First the good news: The days of C-suites largely relegating cybersecurity to their IT departments have mostly disappeared. Today, most have highly seasoned CISOs on board, and increasingly they report to the CEO, not the CIO. Plus, with the help of widespread training, much of the organization now practices cybersecurity hygiene, and employees and their superiors overall are doing a pretty good job.
In a nutshell, organizations are attending to the three Ps—patches, people and passwords—more than ever.
Now the bad news: Many enterprises need to do better still to minimize cyber-breaches—and they know it. According to a recent study from Nominet, 90% of C-suite members think their organization still lacks the proper resources to defend against a cyberattack and 76% think a security breach remains inevitable.
This isn’t merely a matter of opinion, either. Another study by Accenture highlights large gaps among corporations in cybersecurity resilience. One troubling finding in the survey of more than 1,400 C-suite executives is that only 40% placed a high priority on creating or expanding an insider threat program. This suggests that too many top corporate executives aren’t as concerned as they should be about one of the most common security threats.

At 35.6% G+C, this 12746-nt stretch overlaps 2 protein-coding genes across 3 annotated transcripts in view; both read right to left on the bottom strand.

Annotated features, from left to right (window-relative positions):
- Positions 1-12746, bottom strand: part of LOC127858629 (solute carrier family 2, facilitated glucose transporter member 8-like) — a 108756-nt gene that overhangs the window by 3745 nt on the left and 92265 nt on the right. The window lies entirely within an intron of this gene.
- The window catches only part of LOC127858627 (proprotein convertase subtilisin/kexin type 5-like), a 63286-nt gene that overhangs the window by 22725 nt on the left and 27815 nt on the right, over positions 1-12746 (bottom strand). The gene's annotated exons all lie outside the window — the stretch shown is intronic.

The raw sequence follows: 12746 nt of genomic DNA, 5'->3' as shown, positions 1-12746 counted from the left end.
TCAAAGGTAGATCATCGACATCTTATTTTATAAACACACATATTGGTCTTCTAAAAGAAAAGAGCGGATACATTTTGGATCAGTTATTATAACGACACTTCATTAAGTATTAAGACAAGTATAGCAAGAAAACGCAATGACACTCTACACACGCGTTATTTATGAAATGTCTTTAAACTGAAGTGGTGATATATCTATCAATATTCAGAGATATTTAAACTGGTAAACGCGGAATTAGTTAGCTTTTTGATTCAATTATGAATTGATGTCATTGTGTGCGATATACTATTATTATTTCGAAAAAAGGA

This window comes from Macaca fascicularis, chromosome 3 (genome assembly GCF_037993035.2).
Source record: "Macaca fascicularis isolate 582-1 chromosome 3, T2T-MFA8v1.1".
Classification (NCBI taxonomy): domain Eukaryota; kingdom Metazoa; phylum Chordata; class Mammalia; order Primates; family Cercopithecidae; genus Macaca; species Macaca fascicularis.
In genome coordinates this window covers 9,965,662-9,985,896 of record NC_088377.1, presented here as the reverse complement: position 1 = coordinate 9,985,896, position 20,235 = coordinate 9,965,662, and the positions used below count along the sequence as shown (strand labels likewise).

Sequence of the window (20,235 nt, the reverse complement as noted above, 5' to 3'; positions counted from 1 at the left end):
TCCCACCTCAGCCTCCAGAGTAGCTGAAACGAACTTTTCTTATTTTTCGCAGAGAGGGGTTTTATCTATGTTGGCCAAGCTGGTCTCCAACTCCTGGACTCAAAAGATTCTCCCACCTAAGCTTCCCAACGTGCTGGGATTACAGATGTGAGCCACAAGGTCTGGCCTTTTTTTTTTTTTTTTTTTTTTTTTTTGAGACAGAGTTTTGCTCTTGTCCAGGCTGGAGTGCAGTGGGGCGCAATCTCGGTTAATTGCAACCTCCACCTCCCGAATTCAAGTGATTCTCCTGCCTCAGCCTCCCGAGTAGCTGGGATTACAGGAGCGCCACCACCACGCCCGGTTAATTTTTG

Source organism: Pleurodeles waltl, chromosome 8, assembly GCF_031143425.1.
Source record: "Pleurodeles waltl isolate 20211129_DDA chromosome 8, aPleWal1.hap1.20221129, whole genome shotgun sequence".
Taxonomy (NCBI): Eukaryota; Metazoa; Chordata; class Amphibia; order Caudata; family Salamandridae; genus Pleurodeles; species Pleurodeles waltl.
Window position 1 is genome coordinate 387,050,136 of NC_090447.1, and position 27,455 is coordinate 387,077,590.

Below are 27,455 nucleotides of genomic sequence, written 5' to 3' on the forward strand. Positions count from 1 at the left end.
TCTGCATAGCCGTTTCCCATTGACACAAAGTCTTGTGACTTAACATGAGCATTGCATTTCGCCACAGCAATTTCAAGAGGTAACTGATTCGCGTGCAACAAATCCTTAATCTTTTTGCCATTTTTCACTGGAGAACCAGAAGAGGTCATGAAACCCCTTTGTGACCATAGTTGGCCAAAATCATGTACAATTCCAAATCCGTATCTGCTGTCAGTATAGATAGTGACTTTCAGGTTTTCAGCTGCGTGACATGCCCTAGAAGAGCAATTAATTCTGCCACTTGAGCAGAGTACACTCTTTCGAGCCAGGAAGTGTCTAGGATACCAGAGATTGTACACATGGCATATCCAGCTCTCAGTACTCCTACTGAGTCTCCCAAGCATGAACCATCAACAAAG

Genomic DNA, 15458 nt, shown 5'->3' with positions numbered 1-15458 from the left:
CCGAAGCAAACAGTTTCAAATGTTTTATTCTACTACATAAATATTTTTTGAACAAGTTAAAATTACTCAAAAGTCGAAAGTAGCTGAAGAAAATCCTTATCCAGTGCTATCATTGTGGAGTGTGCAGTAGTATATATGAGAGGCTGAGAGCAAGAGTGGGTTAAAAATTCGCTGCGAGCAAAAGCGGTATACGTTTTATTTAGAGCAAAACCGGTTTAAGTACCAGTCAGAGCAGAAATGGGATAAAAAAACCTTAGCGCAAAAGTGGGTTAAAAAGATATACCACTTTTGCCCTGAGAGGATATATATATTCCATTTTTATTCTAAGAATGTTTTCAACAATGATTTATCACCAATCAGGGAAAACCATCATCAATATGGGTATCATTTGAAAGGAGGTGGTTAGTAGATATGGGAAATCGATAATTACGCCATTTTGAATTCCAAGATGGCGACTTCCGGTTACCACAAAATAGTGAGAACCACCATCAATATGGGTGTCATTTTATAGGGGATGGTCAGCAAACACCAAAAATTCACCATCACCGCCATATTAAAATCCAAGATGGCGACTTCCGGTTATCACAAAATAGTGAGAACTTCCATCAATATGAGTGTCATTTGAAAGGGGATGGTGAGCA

Forty percent of those polled also said they always conferred with their business unit leaders to understand the business before suggesting a security approach, indicating inadequate ongoing communication. Moreover, while 73% of those surveyed said that cybersecurity activities and staff must be distributed throughout the organization, 74% concede that cybersecurity efforts nonetheless are mostly centralized.
What is not as significant—but particularly ironic—is that C-level executives are 12 times more likely to be a target of a social engineering phishing campaign, according to Verizon's 2019 Data Breach Investigations Report. This is especially concerning. Executives have access to critical business systems and processes within the organization. If an executive is compromised, everything they have access to may be open to compromise as well.
In fairness, maximizing security effectiveness at a sizable corporation is no small affair.